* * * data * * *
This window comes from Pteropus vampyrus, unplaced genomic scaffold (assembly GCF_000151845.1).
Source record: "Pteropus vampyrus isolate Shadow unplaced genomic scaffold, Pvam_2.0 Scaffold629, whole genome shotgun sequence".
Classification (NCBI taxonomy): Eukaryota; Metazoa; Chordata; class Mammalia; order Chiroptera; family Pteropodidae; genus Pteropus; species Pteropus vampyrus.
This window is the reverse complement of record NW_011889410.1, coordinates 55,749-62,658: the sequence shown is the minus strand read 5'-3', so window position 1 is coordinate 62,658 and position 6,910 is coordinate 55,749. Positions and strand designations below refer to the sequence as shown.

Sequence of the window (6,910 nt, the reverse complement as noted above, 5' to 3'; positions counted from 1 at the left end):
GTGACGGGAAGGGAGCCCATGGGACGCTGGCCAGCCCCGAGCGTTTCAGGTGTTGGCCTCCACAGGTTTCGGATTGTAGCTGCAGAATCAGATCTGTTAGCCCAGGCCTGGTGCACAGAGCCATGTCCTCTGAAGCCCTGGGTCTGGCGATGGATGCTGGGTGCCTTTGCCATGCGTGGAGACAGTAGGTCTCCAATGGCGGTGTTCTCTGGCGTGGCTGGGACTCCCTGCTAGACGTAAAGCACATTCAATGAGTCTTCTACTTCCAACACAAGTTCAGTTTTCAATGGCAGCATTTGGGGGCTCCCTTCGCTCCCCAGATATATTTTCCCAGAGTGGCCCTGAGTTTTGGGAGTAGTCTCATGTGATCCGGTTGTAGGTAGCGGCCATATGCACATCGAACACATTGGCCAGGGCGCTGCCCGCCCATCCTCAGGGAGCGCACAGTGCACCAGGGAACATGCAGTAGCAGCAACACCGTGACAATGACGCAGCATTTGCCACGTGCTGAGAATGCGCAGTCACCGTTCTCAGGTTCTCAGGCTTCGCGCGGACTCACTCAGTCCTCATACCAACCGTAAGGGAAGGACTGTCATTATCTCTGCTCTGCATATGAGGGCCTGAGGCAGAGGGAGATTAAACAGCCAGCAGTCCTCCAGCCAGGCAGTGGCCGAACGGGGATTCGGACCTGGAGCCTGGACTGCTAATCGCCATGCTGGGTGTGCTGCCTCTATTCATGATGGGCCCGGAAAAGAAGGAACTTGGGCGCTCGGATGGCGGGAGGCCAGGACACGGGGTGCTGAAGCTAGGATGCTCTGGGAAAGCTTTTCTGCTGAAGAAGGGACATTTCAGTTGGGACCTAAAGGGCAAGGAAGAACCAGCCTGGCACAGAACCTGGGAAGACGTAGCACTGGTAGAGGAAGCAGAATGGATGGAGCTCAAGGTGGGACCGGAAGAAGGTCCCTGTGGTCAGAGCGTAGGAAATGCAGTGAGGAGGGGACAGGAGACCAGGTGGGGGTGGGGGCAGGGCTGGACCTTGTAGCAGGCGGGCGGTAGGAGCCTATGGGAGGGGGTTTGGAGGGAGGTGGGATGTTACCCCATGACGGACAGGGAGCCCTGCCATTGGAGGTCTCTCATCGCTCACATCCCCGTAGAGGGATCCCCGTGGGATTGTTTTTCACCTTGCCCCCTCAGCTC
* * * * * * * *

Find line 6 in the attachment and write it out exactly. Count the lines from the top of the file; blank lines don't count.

GTGACGGGAAGGGAGCCCATGGGACGCTGGCCAGCCCCGAGCGTTTCAGGTGTTGGCCTCCACAGGTTTCGGATTGTAGCTGCAGAATCAGATCTGTTAGCCCAGGCCTGGTGCACAGAGCCATGTCCTCTGAAGCCCTGGGTCTGGCGATGGATGCTGGGTGCCTTTGCCATGCGTGGAGACAGTAGGTCTCCAATGGCGGTGTTCTCTGGCGTGGCTGGGACTCCCTGCTAGACGTAAAGCACATTCAATGAGTCTTCTACTTCCAACACAAGTTCAGTTTTCAATGGCAGCATTTGGGGGCTCCCTTCGCTCCCCAGATATATTTTCCCAGAGTGGCCCTGAGTTTTGGGAGTAGTCTCATGTGATCCGGTTGTAGGTAGCGGCCATATGCACATCGAACACATTGGCCAGGGCGCTGCCCGCCCATCCTCAGGGAGCGCACAGTGCACCAGGGAACATGCAGTAGCAGCAACACCGTGACAATGACGCAGCATTTGCCACGTGCTGAGAATGCGCAGTCACCGTTCTCAGGTTCTCAGGCTTCGCGCGGACTCACTCAGTCCTCATACCAACCGTAAGGGAAGGACTGTCATTATCTCTGCTCTGCATATGAGGGCCTGAGGCAGAGGGAGATTAAACAGCCAGCAGTCCTCCAGCCAGGCAGTGGCCGAACGGGGATTCGGACCTGGAGCCTGGACTGCTAATCGCCATGCTGGGTGTGCTGCCTCTATTCATGATGGGCCCGGAAAAGAAGGAACTTGGGCGCTCGGATGGCGGGAGGCCAGGACACGGGGTGCTGAAGCTAGGATGCTCTGGGAAAGCTTTTCTGCTGAAGAAGGGACATTTCAGTTGGGACCTAAAGGGCAAGGAAGAACCAGCCTGGCACAGAACCTGGGAAGACGTAGCACTGGTAGAGGAAGCAGAATGGATGGAGCTCAAGGTGGGACCGGAAGAAGGTCCCTGTGGTCAGAGCGTAGGAAATGCAGTGAGGAGGGGACAGGAGACCAGGTGGGGGTGGGGGCAGGGCTGGACCTTGTAGCAGGCGGGCGGTAGGAGCCTATGGGAGGGGGTTTGGAGGGAGGTGGGATGTTACCCCATGACGGACAGGGAGCCCTGCCATTGGAGGTCTCTCATCGCTCACATCCCCGTAGAGGGATCCCCGTGGGATTGTTTTTCACCTTGCCCCCTCAGCTC